By 2030 the global population is set to reach over 8 billion and 26.4% of that population will be Muslim.
A report by the Pew Forum on Religion & Public Life titled “The Future of the Global Muslim Population” projects that the number of Muslims in the world is set to double from 1.1billion in 1990 to 2.2 billion in 2030.
While these are impressive numbers, it actually indicates that the worldwide growth of Islam is “growing but slowing” as it will drop from a growth rate of 1.7% between 2010 and 2020 to 1.4% between 2020 and 2030.
Pew project that Pakistan is set to overtake Indonesia as the country with the world’s largest number of Muslim’s as it’s Muslim majority population pushes to over 256 million. The number in the U.S. will double to over 6.2 million while Afghanistan’s Muslim population is set to rise by almost 74% as the number rises from 29 million to 50 million, making it the country with the ninth largest Muslim population in the world.
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Better living conditions combined with increased life-expectancy in Muslim majority countries in the Middle East and Northern Africa, net migration and global population growth are given as the main factors driving the growth. Despite the projection, Muslims will remain a relatively small minority in the Americas and European countries and the Christian majority in these countries is expected to be just as impressive.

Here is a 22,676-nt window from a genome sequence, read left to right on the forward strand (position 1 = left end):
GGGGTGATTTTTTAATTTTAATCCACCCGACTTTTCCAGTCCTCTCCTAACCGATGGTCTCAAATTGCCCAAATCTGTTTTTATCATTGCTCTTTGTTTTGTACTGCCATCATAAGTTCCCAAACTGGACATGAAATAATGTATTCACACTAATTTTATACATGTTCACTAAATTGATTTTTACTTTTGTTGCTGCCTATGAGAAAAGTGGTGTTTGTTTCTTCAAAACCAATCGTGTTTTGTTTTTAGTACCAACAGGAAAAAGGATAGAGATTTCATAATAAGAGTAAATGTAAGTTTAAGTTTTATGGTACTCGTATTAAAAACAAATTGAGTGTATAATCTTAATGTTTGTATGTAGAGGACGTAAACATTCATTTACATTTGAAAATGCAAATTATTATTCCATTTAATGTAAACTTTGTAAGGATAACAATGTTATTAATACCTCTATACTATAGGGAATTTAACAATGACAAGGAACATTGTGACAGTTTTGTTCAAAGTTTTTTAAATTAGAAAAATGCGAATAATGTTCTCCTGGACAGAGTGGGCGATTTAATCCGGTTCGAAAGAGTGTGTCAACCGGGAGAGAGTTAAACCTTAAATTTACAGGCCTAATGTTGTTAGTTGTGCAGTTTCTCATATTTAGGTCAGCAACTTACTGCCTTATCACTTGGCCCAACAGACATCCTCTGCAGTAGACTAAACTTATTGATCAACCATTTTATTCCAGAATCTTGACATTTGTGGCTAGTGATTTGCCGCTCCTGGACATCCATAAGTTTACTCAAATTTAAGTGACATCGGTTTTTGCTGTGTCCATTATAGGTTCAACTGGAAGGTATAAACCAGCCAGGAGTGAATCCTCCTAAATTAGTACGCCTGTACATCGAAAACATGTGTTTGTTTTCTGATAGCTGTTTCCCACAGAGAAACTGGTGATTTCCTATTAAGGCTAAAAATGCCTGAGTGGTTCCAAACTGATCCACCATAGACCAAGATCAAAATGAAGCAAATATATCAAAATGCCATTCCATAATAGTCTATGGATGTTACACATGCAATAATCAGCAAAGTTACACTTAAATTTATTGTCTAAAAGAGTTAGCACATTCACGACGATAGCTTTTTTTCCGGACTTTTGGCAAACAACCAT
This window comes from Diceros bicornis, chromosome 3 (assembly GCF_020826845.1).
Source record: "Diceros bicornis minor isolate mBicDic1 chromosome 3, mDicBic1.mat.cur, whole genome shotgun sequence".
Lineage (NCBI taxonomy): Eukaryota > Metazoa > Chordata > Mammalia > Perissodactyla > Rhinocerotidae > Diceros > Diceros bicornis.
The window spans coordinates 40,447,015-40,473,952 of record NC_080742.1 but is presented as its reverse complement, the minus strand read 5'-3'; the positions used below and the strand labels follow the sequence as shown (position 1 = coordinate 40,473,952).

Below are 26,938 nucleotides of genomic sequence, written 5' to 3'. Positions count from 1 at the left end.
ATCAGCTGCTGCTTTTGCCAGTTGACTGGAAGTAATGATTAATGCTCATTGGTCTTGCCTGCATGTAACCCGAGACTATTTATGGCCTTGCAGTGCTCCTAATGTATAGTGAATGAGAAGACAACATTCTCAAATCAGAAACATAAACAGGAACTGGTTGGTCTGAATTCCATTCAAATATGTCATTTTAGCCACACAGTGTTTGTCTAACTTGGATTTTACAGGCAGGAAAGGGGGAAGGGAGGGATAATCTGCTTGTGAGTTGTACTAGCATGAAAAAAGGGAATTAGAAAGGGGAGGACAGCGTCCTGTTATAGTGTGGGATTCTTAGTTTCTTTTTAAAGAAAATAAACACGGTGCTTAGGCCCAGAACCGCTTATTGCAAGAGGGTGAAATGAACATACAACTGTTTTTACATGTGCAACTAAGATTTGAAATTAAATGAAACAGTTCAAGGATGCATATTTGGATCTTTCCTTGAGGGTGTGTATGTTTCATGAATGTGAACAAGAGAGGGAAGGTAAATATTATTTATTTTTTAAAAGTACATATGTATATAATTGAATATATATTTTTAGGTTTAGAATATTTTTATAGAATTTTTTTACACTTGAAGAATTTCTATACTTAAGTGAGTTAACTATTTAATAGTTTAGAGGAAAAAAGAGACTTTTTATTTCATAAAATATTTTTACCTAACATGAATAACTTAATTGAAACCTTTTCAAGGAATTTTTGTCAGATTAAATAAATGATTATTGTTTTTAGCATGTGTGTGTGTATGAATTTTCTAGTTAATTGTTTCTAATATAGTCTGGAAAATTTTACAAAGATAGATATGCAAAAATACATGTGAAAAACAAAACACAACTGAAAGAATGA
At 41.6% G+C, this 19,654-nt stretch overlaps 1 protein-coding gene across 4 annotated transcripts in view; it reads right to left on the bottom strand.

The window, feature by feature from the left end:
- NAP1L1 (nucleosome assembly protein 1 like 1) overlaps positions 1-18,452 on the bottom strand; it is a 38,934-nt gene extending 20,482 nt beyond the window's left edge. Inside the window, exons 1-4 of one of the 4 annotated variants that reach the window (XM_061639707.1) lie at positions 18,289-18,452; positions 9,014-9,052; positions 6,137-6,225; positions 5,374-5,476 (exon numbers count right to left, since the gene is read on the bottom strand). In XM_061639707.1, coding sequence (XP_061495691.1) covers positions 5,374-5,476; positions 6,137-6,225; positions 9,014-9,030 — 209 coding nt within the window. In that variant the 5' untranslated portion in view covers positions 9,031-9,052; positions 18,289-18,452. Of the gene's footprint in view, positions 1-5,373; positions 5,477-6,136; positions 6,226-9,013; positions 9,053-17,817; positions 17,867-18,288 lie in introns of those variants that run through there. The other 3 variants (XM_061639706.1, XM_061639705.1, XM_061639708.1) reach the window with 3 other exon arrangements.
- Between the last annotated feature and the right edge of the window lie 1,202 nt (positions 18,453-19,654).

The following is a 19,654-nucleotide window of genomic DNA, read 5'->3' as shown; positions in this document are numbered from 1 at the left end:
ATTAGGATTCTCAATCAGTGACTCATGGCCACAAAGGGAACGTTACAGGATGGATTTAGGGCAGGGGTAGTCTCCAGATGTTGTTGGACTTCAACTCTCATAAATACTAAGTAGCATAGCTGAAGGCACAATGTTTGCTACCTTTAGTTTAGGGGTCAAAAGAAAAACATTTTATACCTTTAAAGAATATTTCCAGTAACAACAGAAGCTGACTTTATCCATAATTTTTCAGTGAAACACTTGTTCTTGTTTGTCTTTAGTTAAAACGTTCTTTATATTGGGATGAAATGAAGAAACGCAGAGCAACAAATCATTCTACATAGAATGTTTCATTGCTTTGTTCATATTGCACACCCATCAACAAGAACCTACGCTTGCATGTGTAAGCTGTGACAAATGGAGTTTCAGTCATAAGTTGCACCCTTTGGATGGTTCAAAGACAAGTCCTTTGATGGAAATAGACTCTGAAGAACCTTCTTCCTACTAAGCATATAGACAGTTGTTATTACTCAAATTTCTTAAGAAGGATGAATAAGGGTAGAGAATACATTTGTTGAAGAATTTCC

While Islam has experienced rapid growth in worshipers of all denominations, it is likely that it will not overtake Christianity as the most dominant world religion as the number of Christians is expected to also reach 2.2billion by 2030. Between them, these two major world religions will make up over half of the Global population at almost 33 per cent by 2030.
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“There has been a lot of speculation about the growth of the Muslim population around the world, and many of those who speculate don’t have good data,” said Brian Grim, a senior researcher at the Pew Forum. “Instead of a runaway train, it’s trending with the general global population.”
“This will provide a garbage filter for hysterical claims people make about the size and growth of the Muslim population,” Philip Jenkins, a religious history scholar in Christianity and Islam told the Washington Post.